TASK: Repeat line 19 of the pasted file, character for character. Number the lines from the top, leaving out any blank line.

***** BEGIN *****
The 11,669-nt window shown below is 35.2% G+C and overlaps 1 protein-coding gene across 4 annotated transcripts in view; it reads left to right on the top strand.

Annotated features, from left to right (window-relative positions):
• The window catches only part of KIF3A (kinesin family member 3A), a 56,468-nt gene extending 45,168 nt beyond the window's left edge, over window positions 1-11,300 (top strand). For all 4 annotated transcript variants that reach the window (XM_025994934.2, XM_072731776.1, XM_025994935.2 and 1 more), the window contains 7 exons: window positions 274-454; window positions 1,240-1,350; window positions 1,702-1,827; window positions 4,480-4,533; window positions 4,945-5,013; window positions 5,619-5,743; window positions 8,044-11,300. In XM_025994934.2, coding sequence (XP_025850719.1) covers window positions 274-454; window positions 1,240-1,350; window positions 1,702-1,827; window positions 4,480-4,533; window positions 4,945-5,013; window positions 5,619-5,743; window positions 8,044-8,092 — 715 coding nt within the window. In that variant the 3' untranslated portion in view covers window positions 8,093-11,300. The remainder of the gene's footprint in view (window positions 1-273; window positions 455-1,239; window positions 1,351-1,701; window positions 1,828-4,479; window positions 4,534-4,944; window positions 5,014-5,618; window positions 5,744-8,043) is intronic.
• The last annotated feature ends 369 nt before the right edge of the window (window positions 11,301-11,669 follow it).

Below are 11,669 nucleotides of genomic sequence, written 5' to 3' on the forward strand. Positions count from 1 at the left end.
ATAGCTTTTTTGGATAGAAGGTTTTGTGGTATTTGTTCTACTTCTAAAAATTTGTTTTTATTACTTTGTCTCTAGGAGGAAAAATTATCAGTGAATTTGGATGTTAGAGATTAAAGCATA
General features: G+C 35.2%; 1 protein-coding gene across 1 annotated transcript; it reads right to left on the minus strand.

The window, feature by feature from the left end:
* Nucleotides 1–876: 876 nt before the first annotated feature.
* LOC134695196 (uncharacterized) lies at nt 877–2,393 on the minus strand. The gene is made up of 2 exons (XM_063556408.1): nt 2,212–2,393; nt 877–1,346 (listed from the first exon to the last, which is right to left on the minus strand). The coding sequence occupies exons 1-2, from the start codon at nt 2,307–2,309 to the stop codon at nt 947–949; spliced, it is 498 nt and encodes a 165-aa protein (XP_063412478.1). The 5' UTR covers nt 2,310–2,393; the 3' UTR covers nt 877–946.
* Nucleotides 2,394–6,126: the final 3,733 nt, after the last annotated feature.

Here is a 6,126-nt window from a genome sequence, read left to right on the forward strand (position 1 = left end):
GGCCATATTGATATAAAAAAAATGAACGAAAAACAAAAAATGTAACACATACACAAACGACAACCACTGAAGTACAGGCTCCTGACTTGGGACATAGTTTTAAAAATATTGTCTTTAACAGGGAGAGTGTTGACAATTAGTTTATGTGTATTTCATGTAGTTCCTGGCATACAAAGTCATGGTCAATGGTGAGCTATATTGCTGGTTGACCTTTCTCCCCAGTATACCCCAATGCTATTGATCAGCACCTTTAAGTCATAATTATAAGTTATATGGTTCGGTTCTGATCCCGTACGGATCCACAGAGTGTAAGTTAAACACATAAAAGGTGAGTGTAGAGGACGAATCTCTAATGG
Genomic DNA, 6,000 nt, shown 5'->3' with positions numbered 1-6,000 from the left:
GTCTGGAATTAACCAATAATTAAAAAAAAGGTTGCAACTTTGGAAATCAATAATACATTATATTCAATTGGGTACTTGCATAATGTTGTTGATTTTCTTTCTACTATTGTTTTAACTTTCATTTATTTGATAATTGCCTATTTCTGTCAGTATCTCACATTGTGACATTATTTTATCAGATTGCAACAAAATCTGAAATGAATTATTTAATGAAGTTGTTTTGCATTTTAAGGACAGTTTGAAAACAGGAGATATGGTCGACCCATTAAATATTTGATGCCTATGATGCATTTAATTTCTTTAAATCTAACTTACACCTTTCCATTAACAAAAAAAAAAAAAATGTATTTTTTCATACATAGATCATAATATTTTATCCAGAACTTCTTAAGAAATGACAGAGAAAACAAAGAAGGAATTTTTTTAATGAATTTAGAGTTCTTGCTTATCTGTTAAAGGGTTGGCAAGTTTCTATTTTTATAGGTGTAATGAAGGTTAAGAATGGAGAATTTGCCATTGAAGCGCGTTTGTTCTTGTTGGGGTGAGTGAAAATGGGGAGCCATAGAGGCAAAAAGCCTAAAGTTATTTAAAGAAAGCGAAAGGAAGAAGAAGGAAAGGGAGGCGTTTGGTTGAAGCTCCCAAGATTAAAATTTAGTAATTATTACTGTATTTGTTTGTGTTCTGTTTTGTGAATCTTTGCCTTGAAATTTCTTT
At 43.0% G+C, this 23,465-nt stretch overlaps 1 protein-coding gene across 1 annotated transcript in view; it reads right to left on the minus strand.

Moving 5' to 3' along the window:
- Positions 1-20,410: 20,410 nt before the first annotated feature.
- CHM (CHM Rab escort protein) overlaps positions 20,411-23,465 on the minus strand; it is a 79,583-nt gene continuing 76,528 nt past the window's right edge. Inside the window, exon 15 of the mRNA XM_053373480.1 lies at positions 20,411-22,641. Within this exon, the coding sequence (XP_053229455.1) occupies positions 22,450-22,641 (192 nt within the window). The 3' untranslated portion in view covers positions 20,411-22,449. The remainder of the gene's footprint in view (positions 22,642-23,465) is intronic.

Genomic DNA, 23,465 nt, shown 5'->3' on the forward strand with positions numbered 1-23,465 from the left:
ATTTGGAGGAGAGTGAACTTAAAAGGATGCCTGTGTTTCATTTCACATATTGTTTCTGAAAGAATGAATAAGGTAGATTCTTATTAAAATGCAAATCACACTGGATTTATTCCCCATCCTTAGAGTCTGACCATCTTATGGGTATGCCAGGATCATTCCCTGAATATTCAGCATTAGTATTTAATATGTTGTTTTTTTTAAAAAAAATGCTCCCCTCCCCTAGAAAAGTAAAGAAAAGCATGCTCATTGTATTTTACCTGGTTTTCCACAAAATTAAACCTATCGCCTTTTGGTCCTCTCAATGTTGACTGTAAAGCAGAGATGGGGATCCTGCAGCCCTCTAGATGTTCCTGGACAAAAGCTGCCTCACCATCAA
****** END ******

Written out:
- CHM (CHM Rab escort protein) overlaps positions 20,411-23,465 on the minus strand; it is a 79,583-nt gene continuing 76,528 nt past the window's right edge. Inside the window, exon 15 of the mRNA XM_053373480.1 lies at positions 20,411-22,641. Within this exon, the coding sequence (XP_053229455.1) occupies positions 22,450-22,641 (192 nt within the window). The 3' untranslated portion in view covers positions 20,411-22,449. The remainder of the gene's footprint in view (positions 22,642-23,465) is intronic.